Here’s a brief overview: the annual December New York concerts are December 26 and 27 at Lincoln Center in New York, December 28 at NJPAC in Newark, New Jersey (a suburb of New York City), and December 18th through 20th in Utah (conveniently located nowhere near New York). They are called P.D.Q. Bach Strikes Back, and feature Variations on an Unusually Simple-Minded Theme and a newly-discovered orchestral version of the Twelve Quite Heavenly Songs. The 2004 season contains the world premiere of Peter Schickele’s own clarinet concerto in January, many different performances of P.D.Q. Bach and Peter Schickele: the Jekyll and Hyde Tour across the country during February through April, and a couple of miscellaneous concerts that feature some Schickele classics here and there, now and then.
Of course, the downside of posting this information so far in advance is that many of the listed links to concert halls where you can buy tickets are actually links to concert halls that are not yet selling tickets. But at least you can plan now and start camping out in front of the theater even if you can’t buy the tickets until the fall, or whenever it turns out to be.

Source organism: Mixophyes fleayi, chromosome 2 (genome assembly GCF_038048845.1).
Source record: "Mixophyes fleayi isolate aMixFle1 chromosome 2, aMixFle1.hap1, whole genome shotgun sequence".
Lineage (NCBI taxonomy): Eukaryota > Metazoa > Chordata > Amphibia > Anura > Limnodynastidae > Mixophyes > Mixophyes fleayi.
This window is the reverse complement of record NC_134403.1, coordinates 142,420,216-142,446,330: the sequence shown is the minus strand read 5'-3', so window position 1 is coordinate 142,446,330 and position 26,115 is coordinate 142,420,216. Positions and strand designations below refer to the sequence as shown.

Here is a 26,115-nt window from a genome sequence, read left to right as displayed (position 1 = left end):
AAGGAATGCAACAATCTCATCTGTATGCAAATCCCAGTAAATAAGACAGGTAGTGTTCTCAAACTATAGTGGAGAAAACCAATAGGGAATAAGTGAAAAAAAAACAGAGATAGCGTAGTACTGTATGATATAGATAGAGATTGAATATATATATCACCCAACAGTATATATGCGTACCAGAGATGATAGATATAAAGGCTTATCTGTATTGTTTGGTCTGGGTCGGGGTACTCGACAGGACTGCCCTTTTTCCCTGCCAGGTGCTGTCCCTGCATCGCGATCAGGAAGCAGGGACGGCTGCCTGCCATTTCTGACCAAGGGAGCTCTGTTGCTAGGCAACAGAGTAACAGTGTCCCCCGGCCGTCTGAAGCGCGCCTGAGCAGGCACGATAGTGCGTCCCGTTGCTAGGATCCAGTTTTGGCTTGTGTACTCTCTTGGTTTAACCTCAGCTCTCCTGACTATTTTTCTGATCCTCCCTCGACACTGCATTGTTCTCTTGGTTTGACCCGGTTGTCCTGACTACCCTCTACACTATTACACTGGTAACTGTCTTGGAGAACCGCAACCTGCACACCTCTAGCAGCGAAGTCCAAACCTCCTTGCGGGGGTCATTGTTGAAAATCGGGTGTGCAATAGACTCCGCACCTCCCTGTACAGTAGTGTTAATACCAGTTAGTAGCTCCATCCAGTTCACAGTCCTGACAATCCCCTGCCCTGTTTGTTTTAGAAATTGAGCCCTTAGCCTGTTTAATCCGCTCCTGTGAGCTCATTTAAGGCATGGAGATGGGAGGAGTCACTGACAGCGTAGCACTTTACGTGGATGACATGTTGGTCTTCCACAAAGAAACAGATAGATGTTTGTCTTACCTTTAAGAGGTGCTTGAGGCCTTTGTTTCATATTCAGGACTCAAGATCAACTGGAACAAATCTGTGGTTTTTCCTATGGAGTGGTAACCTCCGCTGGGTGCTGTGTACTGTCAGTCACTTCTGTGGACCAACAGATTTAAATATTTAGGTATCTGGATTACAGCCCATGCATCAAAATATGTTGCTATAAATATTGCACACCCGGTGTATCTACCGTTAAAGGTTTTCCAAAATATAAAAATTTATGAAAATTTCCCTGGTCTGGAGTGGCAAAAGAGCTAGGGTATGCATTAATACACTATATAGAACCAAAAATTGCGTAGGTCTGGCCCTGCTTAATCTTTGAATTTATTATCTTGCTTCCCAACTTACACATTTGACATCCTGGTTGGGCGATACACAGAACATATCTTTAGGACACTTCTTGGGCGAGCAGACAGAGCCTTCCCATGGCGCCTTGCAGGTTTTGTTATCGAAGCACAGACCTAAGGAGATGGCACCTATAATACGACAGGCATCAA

One other downside of posting information too soon is that often new details surface which have to be added later. For example, earlier this month we listed the concert in Woodstock which includes Mr. Schickele narrating Stravinsky’s L’Histoire du Soldat plus a performance of Mr. Schickele’s Knight of the Burning Pestle, and now the listing has to be updated with more details because it turns out that this concert is a special 100th anniversary concert for the Woodstock Guild, and as befits the occasion they have assembled a stellar cast of performers, including not just musicians, but dancers and actors, to make this into a rarely seen full stage production. This updated listing now contains an entire page of information containing the cast list, program notes on both pieces, and a message from the producer. Now there is no other Web site around which includes this much information on this Woodstock Beat concert, or on P.D.Q. Bach Strikes Back, or on, in fact, the entire 2003-2004 Schickele season.